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Shop Owners Who Care, Autumn Images & RIP The Village Voice

Pat TaubPat Taub

Caring Signs on Portland Shop Windows

Walking about my neighborhood last weekend I spotted these signs, which were a welcome counterpoint to the hatred emanating from Washington. I think the real hope for change lies in our local communities and even at the state level. Maine aside, numerous states are bucking DC to enact climate protections and policies sympathetic to immigrants.

 

 

 

 

 

 

 

 

 

 

 

Adult Children

I suppose a mother never stops worrying about her children, regardless of their age. My youngest son, Jonathan, now in his early 40’s, is traveling in Turkey, not the safest country to visit. He’s texted several photos of Istanbul with the caption, “Not a safe place, moving soon.” Maybe the urge to torment one’s mother is always present!

 

Autumn images

Climate change seems to be responsible for summer’s lingering in Portland, creating an unusually warm September. When I saw this display of pumpkins at the Wednesday Farmer’s Market, it felt a little odd since the weather doesn’t yet feel like fall.

 

Cultural Diversity in Portland

Portland is slowly losing its predominantly white face. I’m always pleased when I can feel more a part of a diverse city. I regularly visit Princess Nails on Congress St, owned by a lovely Vietnamese woman who employs her brother and two daughters. The youngest girl is just 9, but she’s already helping out by folding towels and assisting with manicures. An African American beautician occupies one corner of Princess. Among her clients are Muslim women who remove their headscarves to get their hair done and then rapidly put them back on to exit the salon.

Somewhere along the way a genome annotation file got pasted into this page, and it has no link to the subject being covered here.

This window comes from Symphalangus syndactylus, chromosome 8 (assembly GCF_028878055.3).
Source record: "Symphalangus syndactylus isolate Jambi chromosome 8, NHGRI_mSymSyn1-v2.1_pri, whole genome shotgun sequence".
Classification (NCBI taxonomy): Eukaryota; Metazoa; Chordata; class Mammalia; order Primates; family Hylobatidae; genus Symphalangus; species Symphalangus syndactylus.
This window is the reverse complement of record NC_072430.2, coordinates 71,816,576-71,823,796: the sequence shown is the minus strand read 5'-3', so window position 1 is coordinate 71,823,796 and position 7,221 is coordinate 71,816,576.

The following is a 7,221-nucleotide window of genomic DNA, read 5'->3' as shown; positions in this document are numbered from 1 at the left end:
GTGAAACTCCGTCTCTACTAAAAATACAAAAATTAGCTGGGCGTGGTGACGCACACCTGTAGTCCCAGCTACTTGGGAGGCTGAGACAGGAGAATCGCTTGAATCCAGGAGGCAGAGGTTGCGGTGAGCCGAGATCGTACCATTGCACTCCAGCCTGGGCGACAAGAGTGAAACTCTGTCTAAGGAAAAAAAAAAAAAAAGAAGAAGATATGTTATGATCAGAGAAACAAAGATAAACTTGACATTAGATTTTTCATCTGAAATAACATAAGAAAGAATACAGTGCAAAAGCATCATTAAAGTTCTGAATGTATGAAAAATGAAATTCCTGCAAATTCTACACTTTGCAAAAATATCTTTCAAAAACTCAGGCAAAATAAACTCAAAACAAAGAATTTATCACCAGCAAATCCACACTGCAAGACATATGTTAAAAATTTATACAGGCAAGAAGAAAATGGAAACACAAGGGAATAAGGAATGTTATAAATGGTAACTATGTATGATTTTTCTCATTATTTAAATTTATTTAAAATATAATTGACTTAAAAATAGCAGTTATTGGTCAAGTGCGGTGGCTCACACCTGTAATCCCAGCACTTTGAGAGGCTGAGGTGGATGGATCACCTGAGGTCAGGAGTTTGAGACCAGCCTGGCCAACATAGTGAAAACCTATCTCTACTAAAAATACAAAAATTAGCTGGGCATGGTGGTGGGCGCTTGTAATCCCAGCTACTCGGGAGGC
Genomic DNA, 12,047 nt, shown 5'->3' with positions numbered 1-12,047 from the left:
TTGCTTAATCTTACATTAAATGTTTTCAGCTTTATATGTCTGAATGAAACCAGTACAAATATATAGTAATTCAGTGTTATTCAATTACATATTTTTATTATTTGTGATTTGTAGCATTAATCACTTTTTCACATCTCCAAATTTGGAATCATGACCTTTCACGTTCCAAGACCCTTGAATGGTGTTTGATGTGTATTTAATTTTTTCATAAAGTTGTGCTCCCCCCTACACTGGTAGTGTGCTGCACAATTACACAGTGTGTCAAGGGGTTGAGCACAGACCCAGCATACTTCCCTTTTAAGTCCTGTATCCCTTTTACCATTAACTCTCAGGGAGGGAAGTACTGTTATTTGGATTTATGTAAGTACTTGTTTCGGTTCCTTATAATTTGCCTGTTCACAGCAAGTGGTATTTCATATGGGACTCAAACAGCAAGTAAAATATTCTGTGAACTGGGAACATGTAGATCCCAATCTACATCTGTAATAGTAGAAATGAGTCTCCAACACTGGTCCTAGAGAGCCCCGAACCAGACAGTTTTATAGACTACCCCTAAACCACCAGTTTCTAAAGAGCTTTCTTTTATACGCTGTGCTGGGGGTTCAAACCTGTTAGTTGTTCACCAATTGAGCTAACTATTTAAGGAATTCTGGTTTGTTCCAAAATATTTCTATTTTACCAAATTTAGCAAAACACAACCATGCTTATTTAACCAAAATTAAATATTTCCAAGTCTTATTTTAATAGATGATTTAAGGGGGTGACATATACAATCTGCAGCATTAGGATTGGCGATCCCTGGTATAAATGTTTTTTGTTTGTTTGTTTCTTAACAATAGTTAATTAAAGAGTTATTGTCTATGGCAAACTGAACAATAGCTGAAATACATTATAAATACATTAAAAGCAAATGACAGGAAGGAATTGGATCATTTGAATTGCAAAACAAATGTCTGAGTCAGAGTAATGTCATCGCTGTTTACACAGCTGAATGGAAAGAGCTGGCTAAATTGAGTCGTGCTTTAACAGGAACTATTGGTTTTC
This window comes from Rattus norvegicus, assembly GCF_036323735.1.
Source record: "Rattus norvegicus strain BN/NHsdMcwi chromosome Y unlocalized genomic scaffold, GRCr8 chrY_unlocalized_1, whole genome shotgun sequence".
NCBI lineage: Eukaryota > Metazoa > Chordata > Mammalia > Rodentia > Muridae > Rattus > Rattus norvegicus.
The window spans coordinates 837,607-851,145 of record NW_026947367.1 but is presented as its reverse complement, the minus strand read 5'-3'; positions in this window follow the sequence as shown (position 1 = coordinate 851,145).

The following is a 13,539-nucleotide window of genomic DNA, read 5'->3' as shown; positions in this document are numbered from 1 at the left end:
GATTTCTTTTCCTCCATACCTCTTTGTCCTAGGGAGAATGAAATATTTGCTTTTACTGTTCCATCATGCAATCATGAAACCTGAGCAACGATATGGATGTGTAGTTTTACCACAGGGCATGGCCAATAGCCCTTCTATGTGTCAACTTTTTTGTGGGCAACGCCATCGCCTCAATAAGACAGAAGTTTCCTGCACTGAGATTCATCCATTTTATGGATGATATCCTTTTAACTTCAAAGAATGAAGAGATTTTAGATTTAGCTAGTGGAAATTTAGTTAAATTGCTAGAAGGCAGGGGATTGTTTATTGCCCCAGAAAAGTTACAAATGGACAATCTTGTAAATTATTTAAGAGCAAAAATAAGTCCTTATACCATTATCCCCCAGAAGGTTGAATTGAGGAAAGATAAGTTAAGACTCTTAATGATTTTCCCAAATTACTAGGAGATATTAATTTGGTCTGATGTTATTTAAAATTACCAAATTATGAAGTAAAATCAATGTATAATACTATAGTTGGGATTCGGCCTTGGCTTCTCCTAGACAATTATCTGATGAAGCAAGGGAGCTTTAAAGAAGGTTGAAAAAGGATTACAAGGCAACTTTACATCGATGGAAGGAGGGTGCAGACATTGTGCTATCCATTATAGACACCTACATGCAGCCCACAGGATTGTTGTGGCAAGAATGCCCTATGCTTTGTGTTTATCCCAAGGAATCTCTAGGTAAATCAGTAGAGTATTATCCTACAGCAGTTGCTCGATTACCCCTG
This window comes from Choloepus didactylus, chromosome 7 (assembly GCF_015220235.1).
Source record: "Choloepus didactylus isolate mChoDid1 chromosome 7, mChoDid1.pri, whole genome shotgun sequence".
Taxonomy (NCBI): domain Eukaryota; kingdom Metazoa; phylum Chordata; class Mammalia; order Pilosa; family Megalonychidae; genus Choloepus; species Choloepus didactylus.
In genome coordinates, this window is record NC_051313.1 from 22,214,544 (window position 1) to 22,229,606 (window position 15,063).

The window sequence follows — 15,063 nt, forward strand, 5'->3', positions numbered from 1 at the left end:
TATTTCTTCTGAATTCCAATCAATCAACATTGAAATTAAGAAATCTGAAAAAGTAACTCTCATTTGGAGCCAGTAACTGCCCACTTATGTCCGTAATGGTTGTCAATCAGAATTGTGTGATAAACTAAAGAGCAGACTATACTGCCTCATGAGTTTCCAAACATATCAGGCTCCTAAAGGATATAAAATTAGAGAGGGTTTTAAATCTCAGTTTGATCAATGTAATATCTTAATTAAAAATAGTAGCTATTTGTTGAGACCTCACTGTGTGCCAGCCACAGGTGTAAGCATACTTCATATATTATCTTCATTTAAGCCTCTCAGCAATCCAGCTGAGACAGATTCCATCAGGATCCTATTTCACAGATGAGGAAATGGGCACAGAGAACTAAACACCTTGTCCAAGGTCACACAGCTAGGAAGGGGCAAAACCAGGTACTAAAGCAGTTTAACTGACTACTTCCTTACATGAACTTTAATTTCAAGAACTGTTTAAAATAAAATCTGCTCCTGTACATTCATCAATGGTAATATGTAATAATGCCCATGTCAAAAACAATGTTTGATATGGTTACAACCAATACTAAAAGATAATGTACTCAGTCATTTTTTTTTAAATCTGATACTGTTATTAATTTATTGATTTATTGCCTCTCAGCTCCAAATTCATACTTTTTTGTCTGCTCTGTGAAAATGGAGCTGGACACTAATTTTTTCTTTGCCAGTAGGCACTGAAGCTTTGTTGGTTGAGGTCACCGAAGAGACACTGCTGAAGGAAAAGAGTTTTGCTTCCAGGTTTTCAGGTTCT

A Tearful Farewell to the Village Voice

Like many of you who came of age in the ‘60’s and ‘70’s The Village Voice, Greenwich Village’s free weekly newspaper, was central to my life. It represented investigative journalism at its best, along with stellar art, film and music reviews. Two days ago on September 20, 2017, the Voice published it’s last print edition. It will be available online but it won’t be the same as holding the print version and sharing stories with friends. I feel like I’ve lost a best friend and I have.

Pat Taub, WOW Blog, Portland, Maine

The last print edition of The Village Voice, Bob Dylan, Jan. 1965

Pat Taub is a family therapist, writer and activist and life-long feminist. She hopes that WOW will start a conversation among other older women who are fed up with the ageism and sexism in our culture and are looking for cohorts to affirm their value as an older woman.

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